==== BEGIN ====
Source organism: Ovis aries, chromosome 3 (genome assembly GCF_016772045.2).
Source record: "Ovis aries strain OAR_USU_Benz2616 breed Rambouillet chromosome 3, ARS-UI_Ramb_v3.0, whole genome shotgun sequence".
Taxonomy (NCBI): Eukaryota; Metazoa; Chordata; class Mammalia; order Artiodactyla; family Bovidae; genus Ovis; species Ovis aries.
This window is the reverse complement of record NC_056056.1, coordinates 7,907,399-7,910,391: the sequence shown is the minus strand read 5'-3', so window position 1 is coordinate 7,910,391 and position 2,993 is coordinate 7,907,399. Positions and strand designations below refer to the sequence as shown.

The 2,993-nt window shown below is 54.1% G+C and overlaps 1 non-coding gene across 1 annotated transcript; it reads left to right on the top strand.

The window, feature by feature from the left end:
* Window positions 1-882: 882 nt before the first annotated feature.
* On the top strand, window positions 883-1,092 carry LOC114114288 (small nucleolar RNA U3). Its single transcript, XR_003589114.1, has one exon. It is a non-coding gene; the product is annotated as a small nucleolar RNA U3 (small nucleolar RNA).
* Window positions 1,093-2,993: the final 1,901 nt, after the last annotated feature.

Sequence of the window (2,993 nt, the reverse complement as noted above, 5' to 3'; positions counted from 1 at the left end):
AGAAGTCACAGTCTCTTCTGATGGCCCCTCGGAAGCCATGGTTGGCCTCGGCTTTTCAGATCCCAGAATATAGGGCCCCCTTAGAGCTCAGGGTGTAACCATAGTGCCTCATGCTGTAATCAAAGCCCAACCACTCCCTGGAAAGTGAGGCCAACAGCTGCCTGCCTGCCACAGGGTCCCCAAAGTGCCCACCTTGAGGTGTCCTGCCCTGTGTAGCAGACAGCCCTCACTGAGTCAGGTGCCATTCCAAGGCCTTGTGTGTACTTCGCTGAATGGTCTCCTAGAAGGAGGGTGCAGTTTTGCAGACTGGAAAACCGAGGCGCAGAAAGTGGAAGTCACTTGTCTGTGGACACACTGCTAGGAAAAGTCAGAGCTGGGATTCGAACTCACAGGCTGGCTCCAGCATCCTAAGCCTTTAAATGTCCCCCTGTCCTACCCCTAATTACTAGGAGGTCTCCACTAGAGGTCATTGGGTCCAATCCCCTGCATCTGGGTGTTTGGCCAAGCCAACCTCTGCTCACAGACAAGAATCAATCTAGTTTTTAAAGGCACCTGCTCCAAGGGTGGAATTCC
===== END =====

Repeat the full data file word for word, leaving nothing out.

Source organism: Ovis aries, chromosome 3 (genome assembly GCF_016772045.2).
Source record: "Ovis aries strain OAR_USU_Benz2616 breed Rambouillet chromosome 3, ARS-UI_Ramb_v3.0, whole genome shotgun sequence".
Taxonomy (NCBI): Eukaryota; Metazoa; Chordata; class Mammalia; order Artiodactyla; family Bovidae; genus Ovis; species Ovis aries.
This window is the reverse complement of record NC_056056.1, coordinates 7,907,399-7,910,391: the sequence shown is the minus strand read 5'-3', so window position 1 is coordinate 7,910,391 and position 2,993 is coordinate 7,907,399. Positions and strand designations below refer to the sequence as shown.

The 2,993-nt window shown below is 54.1% G+C and overlaps 1 non-coding gene across 1 annotated transcript; it reads left to right on the top strand.

The window, feature by feature from the left end:
* Window positions 1-882: 882 nt before the first annotated feature.
* On the top strand, window positions 883-1,092 carry LOC114114288 (small nucleolar RNA U3). Its single transcript, XR_003589114.1, has one exon. It is a non-coding gene; the product is annotated as a small nucleolar RNA U3 (small nucleolar RNA).
* Window positions 1,093-2,993: the final 1,901 nt, after the last annotated feature.

Sequence of the window (2,993 nt, the reverse complement as noted above, 5' to 3'; positions counted from 1 at the left end):
AGAAGTCACAGTCTCTTCTGATGGCCCCTCGGAAGCCATGGTTGGCCTCGGCTTTTCAGATCCCAGAATATAGGGCCCCCTTAGAGCTCAGGGTGTAACCATAGTGCCTCATGCTGTAATCAAAGCCCAACCACTCCCTGGAAAGTGAGGCCAACAGCTGCCTGCCTGCCACAGGGTCCCCAAAGTGCCCACCTTGAGGTGTCCTGCCCTGTGTAGCAGACAGCCCTCACTGAGTCAGGTGCCATTCCAAGGCCTTGTGTGTACTTCGCTGAATGGTCTCCTAGAAGGAGGGTGCAGTTTTGCAGACTGGAAAACCGAGGCGCAGAAAGTGGAAGTCACTTGTCTGTGGACACACTGCTAGGAAAAGTCAGAGCTGGGATTCGAACTCACAGGCTGGCTCCAGCATCCTAAGCCTTTAAATGTCCCCCTGTCCTACCCCTAATTACTAGGAGGTCTCCACTAGAGGTCATTGGGTCCAATCCCCTGCATCTGGGTGTTTGGCCAAGCCAACCTCTGCTCACAGACAAGAATCAATCTAGTTTTTAAAGGCACCTGCTCCAAGGGTGGAATTCC